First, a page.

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A student sitting outside in the sun writing in their notebook.

Authenticity and Inspiration

Trustee Elizabeth Gabler ’77 amplifies student voices

The Gabler Promise Scholars Writing Program unites two campus opportunities thanks to a generous gift from UC Santa Barbara Foundation Trustee Elizabeth Gabler ’77 and her husband, Lee – two media industry leaders who believe in the power of storytelling. In the UCSB Writing Program, students study and practice writing in academic, civic, and professional contexts. The Gabler Promise Scholars Writing Program tailors this experience for Promise Scholars, high-achieving students from low-income families who receive complete, up-front, multi-year support.

The goal of the yearlong Gabler Promise Scholars Writing Program is to provide writing instruction and mentorship to small groups of Promise Scholars in their sophomore year, a crucial time as they move from lower- to upper-division courses. In the 2019-2020 academic year, the Gabler Promise Scholars Writing Program supported nine undergraduates who worked in small groups. Their collective portfolio includes picture books, profiles, a travelogue, a musical theater website, poetry, journalism, interviews, and film analysis.

"I applied to the Gabler program because I consider myself a storyteller, and I believe that everyone has a story that deserves to be told,” said Promise Scholar Katherine Swartz ’21, a third-year global studies and film and media studies double major who hopes to be a documentary producer. For her project, she reported a piece on the experience of international students during COVID-19.

"What you've really uncovered is resilience and courage, and stories like the ones in your project should be told,” Elizabeth told Katherine during a presentation of student work.

Elizabeth is a UC Santa Barbara alumna whose degree in English led to a successful career adapting media based on books. Throughout her career as longtime president of Fox 2000 and current president of 3000 Pictures, Elizabeth has overseen the production of movies including “Life of Pi,” “The Devil Wears Prada,” and “Hidden Figures.”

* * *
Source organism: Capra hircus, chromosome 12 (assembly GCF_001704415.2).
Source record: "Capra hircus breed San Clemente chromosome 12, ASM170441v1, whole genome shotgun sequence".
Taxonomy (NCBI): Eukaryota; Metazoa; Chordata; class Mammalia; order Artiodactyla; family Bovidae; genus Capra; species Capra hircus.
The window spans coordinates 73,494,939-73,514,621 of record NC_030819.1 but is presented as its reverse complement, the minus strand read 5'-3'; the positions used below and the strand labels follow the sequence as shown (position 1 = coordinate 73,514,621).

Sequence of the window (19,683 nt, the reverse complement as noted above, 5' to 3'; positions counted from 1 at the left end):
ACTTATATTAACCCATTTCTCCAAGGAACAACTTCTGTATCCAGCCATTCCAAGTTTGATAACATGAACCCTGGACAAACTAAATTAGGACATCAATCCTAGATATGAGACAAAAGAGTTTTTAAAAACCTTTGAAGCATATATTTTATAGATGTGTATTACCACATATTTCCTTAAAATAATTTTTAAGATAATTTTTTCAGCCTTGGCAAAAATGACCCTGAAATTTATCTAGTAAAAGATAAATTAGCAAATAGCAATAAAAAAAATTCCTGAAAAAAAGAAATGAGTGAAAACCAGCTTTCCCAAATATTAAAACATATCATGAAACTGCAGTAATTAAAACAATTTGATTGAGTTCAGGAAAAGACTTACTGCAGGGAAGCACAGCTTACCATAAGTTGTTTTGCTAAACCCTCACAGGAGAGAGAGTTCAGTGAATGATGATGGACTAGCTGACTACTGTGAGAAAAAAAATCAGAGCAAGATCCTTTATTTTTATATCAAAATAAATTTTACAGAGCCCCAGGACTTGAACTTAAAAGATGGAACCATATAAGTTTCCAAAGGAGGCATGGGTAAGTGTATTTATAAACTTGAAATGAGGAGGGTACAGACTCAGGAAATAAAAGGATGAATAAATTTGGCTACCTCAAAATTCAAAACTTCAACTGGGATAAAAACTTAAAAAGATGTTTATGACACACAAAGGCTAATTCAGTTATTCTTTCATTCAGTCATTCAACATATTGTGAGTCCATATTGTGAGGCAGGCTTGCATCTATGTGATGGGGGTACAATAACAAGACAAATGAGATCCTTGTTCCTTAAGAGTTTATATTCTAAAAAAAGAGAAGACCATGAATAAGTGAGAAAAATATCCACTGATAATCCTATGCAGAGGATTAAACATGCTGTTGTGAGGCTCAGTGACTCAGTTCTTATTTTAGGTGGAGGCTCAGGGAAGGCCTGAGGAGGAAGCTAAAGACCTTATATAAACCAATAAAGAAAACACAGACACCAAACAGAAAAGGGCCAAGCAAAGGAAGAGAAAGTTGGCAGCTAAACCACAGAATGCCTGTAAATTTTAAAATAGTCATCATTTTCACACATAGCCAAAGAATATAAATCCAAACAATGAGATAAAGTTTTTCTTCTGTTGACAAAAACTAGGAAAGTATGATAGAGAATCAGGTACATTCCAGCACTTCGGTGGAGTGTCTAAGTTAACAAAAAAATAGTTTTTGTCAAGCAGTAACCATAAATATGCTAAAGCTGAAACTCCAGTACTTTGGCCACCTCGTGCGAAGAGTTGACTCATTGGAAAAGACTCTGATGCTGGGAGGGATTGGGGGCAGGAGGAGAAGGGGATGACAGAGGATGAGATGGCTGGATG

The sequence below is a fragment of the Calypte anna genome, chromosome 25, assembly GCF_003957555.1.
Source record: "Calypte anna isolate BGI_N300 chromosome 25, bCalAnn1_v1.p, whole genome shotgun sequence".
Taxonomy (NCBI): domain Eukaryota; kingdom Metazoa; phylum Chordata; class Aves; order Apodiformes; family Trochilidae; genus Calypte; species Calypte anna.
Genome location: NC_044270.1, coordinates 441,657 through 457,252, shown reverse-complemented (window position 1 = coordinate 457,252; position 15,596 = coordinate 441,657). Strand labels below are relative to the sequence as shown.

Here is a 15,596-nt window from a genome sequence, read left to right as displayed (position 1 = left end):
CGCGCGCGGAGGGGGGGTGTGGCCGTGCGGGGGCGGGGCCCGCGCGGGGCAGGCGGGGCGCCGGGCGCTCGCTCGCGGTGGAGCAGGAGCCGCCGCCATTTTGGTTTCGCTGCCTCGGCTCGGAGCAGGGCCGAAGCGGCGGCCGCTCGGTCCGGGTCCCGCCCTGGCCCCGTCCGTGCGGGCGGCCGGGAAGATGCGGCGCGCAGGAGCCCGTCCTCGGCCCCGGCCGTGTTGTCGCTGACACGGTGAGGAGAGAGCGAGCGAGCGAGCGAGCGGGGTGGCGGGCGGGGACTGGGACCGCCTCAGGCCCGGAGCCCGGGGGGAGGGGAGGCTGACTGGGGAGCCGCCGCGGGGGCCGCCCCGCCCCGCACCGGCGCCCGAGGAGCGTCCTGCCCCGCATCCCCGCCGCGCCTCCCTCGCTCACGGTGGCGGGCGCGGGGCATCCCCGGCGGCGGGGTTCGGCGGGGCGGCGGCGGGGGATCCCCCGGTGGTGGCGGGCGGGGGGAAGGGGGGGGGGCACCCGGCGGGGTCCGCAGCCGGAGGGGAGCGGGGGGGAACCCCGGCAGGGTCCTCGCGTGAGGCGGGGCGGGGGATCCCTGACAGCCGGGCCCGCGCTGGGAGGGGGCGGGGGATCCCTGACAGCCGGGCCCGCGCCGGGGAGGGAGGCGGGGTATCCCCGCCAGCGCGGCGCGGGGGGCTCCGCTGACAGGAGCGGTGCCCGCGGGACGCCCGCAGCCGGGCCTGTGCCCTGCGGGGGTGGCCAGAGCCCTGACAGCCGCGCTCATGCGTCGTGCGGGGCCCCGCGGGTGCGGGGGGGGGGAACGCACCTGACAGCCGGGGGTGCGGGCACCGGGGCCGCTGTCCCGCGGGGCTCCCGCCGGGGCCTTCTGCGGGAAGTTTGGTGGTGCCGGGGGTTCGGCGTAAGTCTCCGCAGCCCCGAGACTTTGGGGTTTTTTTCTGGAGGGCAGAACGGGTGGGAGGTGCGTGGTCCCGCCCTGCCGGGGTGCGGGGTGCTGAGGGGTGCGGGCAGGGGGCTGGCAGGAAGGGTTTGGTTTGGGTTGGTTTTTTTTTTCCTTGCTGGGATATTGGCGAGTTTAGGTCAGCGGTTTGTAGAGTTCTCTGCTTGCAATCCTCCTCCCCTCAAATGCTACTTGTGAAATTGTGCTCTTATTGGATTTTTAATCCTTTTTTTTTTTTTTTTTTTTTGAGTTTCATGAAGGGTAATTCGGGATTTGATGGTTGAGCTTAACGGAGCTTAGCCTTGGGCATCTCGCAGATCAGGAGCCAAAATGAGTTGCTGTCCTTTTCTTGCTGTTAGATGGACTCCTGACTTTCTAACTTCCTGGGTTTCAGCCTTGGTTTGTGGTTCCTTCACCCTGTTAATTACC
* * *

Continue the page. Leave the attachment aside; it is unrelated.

The presentations illustrated the bond shared by the community of writers and their mentors.

"There's this beautiful theme running through everyone's presentations today around the value of everyone's stories and the possibilities of writing when we can dream about what kind of writing we would do if we could do anything,” said mentor Vickie Vértiz, a Writing Program lecturer.

Promise Scholar Abigail Morales ’21 dreamed about understanding what drove activists to better their communities. Abigail applied her background in sociology to interview three student activists. She discovered a common thread: each activist sought to recreate for others the acceptance and validation they experienced.

“I want to say thank you for the opportunity to explore my writing outside of academia," said Abigail. "It's something that I didn't think I would be able to do and it definitely inspires me to continue this type of personal writing.”

As a writer and alumna, Elizabeth feels a strong connection to the Promise Scholars.

“I am overwhelmed and touched and grateful that I, as a UC Santa Barbara graduate, am able to give back to all of you and help you in any way that I could,” Elizabeth told students.

A Spotlight on Student Work

Promise Scholar Bryan Zuniga ’21 wrote this poem, “Summer of ’04,” as part of the Gabler Promise Scholars Writing Program. Bryan’s project is a public journal called
Project Zuniga: Powered by Authenticity and Inspiration.

The knob on the swamp cooler was a faint orange.
The rust knew no boundaries,
Carrying familiarity with all of us.
Walking with a bag of bolis,
My mom closed the door behind her,
The light of the kitchen outlined the grease on the skin
That laid just beneath her eyes,
She glowed.
How could I forget these days?
Kinfolk was all we needed to get by.
Joints acted as the scented candles of which the grown folk lit.
The cooler wasn't for the kids either.
We ran senseless anyways.
The grill would be the most active.